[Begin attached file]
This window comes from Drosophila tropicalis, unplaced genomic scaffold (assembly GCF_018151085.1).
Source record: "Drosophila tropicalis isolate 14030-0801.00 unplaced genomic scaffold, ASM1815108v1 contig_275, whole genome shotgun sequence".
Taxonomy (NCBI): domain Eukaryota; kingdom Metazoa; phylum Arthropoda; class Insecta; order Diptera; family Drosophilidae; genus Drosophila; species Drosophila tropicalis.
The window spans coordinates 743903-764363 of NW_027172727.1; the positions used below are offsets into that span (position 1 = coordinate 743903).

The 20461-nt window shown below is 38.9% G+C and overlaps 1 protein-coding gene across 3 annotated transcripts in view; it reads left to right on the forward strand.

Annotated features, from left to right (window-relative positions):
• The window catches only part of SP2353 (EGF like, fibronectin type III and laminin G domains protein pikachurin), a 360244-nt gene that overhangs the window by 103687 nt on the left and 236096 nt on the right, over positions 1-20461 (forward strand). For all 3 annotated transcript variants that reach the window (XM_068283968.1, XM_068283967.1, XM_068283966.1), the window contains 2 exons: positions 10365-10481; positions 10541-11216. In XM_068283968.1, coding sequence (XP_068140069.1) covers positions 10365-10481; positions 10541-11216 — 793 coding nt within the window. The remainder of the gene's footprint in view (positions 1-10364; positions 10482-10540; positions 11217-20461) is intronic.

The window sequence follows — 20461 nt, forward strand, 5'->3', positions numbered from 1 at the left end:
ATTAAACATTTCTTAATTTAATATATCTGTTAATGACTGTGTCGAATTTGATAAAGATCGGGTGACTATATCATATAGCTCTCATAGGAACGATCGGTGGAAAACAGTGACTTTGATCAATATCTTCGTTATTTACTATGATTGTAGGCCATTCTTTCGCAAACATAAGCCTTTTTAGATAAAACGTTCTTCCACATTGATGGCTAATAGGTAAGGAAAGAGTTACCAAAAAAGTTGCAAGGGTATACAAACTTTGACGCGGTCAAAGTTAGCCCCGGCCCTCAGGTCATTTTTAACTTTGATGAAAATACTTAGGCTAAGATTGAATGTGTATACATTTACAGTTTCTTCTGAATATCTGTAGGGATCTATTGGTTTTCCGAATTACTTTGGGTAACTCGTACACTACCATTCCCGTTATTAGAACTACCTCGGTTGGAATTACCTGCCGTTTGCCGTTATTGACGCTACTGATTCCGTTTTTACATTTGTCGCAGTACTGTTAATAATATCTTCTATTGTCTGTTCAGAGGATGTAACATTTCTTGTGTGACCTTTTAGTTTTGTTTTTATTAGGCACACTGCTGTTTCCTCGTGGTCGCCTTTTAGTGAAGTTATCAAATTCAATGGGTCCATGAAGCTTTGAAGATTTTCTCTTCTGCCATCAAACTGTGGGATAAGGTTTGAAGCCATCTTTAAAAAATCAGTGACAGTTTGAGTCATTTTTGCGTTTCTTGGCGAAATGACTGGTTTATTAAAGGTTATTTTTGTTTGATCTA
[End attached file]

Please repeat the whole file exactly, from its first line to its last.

This window comes from Drosophila tropicalis, unplaced genomic scaffold (assembly GCF_018151085.1).
Source record: "Drosophila tropicalis isolate 14030-0801.00 unplaced genomic scaffold, ASM1815108v1 contig_275, whole genome shotgun sequence".
Taxonomy (NCBI): domain Eukaryota; kingdom Metazoa; phylum Arthropoda; class Insecta; order Diptera; family Drosophilidae; genus Drosophila; species Drosophila tropicalis.
The window spans coordinates 743903-764363 of NW_027172727.1; the positions used below are offsets into that span (position 1 = coordinate 743903).

The 20461-nt window shown below is 38.9% G+C and overlaps 1 protein-coding gene across 3 annotated transcripts in view; it reads left to right on the forward strand.

Annotated features, from left to right (window-relative positions):
• The window catches only part of SP2353 (EGF like, fibronectin type III and laminin G domains protein pikachurin), a 360244-nt gene that overhangs the window by 103687 nt on the left and 236096 nt on the right, over positions 1-20461 (forward strand). For all 3 annotated transcript variants that reach the window (XM_068283968.1, XM_068283967.1, XM_068283966.1), the window contains 2 exons: positions 10365-10481; positions 10541-11216. In XM_068283968.1, coding sequence (XP_068140069.1) covers positions 10365-10481; positions 10541-11216 — 793 coding nt within the window. The remainder of the gene's footprint in view (positions 1-10364; positions 10482-10540; positions 11217-20461) is intronic.

The window sequence follows — 20461 nt, forward strand, 5'->3', positions numbered from 1 at the left end:
ATTAAACATTTCTTAATTTAATATATCTGTTAATGACTGTGTCGAATTTGATAAAGATCGGGTGACTATATCATATAGCTCTCATAGGAACGATCGGTGGAAAACAGTGACTTTGATCAATATCTTCGTTATTTACTATGATTGTAGGCCATTCTTTCGCAAACATAAGCCTTTTTAGATAAAACGTTCTTCCACATTGATGGCTAATAGGTAAGGAAAGAGTTACCAAAAAAGTTGCAAGGGTATACAAACTTTGACGCGGTCAAAGTTAGCCCCGGCCCTCAGGTCATTTTTAACTTTGATGAAAATACTTAGGCTAAGATTGAATGTGTATACATTTACAGTTTCTTCTGAATATCTGTAGGGATCTATTGGTTTTCCGAATTACTTTGGGTAACTCGTACACTACCATTCCCGTTATTAGAACTACCTCGGTTGGAATTACCTGCCGTTTGCCGTTATTGACGCTACTGATTCCGTTTTTACATTTGTCGCAGTACTGTTAATAATATCTTCTATTGTCTGTTCAGAGGATGTAACATTTCTTGTGTGACCTTTTAGTTTTGTTTTTATTAGGCACACTGCTGTTTCCTCGTGGTCGCCTTTTAGTGAAGTTATCAAATTCAATGGGTCCATGAAGCTTTGAAGATTTTCTCTTCTGCCATCAAACTGTGGGATAAGGTTTGAAGCCATCTTTAAAAAATCAGTGACAGTTTGAGTCATTTTTGCGTTTCTTGGCGAAATGACTGGTTTATTAAAGGTTATTTTTGTTTGATCTA